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(Un)Civil Religion? Thomas Paine, John Locke, and the Role of the Churches in Liberal Society
Unformatted Document Text:  Uncivil Religion? Thomas Paine’s Radical Critique of Christianity and the Liberal Church William B. Parsons, Carroll College Prepared for the annual conference of the Midwestern Political Science Association (April 4, 2008) Abstract This paper examines Thomas Paine’s thoughts on religion by comparing them with those of John Locke, as expressed in the Letter Concerning Toleration. The goal of this study is to illuminate the key features of Paine’s religious views, provide an explanation for his radical rejection of the Abrahamic religions, and explore the implications of Paine’s unabashed endorsement of Deism. Introduction Despite Thomas Paine’s many disagreements with his fellow Americans concerning human nature, property rights, and good government, his religious opinions remain his most infamous. While Paine’s early political radicalism presaged his eventual alienation from America, the publication of the Age of Reason—and the many angry responses it provoked—most clearly exposed the immense gulf that existed between Paine and America. Indeed, the publication of his deist manifesto prompted Paine’s final break with his adoptive country. 1 In the Age of Reason, Paine proudly announces his anti-Christian deism; his rhetoric and argument seem calculated to shock the reader. By doing so, Paine hopes to encourage the enlightenment of man, which he views as concomitant with the abolition of the Christian churches, and necessary to the cause of 1 Eric Foner, Tom Paine and Revolutionary America, (New York: Oxford UP, 1976) 256-260; Lloyd S. Kramer, “The French Revolution and the creation of American political culture,” The Global Ramifications of the French Revolution, Ed. Joseph Klaits and Michael H. Haltzel (Melbourne: Cambridge Press, 1994) 45.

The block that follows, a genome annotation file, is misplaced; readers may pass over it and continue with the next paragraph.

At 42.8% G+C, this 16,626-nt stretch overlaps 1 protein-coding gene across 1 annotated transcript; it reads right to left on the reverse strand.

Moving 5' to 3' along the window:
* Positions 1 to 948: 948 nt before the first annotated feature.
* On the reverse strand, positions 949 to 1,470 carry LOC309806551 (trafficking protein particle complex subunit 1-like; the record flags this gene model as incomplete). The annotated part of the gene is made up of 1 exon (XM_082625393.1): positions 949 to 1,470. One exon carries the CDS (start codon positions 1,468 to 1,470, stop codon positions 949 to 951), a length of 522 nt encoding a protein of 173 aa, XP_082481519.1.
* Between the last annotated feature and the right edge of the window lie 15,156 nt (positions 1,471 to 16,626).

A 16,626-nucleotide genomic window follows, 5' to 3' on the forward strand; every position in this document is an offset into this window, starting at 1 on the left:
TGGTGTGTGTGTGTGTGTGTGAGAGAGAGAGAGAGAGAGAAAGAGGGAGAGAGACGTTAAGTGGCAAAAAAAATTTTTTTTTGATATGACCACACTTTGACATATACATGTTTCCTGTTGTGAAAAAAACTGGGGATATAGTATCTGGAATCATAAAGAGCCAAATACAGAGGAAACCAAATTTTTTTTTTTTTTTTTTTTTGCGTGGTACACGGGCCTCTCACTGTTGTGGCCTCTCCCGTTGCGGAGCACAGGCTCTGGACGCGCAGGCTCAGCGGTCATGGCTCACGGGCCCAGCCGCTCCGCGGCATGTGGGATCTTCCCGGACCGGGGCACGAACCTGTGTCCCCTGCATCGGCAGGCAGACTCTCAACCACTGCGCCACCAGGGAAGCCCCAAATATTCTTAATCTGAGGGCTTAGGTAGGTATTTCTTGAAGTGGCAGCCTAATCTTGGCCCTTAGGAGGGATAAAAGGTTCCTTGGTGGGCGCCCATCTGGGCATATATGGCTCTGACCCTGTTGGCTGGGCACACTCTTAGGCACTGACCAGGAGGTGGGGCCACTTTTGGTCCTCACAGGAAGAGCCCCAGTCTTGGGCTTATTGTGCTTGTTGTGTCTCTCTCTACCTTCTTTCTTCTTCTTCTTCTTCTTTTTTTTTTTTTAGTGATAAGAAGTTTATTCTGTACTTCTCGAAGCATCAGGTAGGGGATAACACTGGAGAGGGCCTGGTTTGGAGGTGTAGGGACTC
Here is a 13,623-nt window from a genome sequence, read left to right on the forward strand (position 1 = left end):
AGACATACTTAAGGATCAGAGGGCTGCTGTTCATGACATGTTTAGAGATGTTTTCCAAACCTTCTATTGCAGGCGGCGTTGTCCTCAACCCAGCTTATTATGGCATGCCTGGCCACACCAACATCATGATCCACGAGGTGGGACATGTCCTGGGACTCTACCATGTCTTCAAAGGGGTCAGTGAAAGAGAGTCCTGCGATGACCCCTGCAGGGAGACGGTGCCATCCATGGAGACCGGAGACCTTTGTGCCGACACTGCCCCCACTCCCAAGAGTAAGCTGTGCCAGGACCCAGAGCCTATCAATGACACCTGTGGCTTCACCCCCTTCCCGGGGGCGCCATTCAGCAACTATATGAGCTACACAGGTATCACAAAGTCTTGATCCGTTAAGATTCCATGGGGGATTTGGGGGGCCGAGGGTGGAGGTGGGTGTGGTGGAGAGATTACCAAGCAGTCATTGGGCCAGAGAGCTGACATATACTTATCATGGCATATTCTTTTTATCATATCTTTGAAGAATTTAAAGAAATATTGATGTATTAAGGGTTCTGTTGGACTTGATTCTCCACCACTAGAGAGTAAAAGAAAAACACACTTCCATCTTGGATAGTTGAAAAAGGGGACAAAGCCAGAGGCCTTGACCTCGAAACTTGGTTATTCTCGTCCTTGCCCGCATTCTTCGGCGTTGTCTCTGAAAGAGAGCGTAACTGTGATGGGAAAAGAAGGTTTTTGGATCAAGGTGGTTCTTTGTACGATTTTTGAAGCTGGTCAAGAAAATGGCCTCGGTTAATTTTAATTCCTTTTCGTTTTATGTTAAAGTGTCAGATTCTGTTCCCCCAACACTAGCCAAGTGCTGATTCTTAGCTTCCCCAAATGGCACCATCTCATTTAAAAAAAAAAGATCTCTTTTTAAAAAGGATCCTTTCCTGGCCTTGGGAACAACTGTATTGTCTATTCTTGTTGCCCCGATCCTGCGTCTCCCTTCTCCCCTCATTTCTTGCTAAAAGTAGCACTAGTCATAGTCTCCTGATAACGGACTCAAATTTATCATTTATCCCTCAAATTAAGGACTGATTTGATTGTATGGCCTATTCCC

Authors: Parsons, William.
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Uncivil Religion? Thomas Paine’s Radical Critique of
Christianity and the Liberal Church
William B. Parsons, Carroll College
Prepared for the annual conference of the Midwestern Political Science Association
(April 4, 2008)

Abstract
This paper examines Thomas Paine’s thoughts on religion by comparing them with those of John Locke, as
expressed in the Letter Concerning Toleration. The goal of this study is to illuminate the key features of
Paine’s religious views, provide an explanation for his radical rejection of the Abrahamic religions, and
explore the implications of Paine’s unabashed endorsement of Deism.
Introduction

Despite Thomas Paine’s many disagreements with his fellow Americans
concerning human nature, property rights, and good government, his religious opinions
remain his most infamous. While Paine’s early political radicalism presaged his eventual
alienation from America, the publication of the Age of Reason—and the many angry
responses it provoked—most clearly exposed the immense gulf that existed between
Paine and America. Indeed, the publication of his deist manifesto prompted Paine’s final
break with his adoptive country.
1
In the Age of Reason, Paine proudly announces his
anti-Christian deism; his rhetoric and argument seem calculated to shock the reader. By
doing so, Paine hopes to encourage the enlightenment of man, which he views as
concomitant with the abolition of the Christian churches, and necessary to the cause of
1
Eric Foner, Tom Paine and Revolutionary America, (New York: Oxford UP, 1976) 256-260; Lloyd S.
Kramer, “The French Revolution and the creation of American political culture,” The Global Ramifications
of the French Revolution,
Ed. Joseph Klaits and Michael H. Haltzel (Melbourne: Cambridge Press, 1994)
45.



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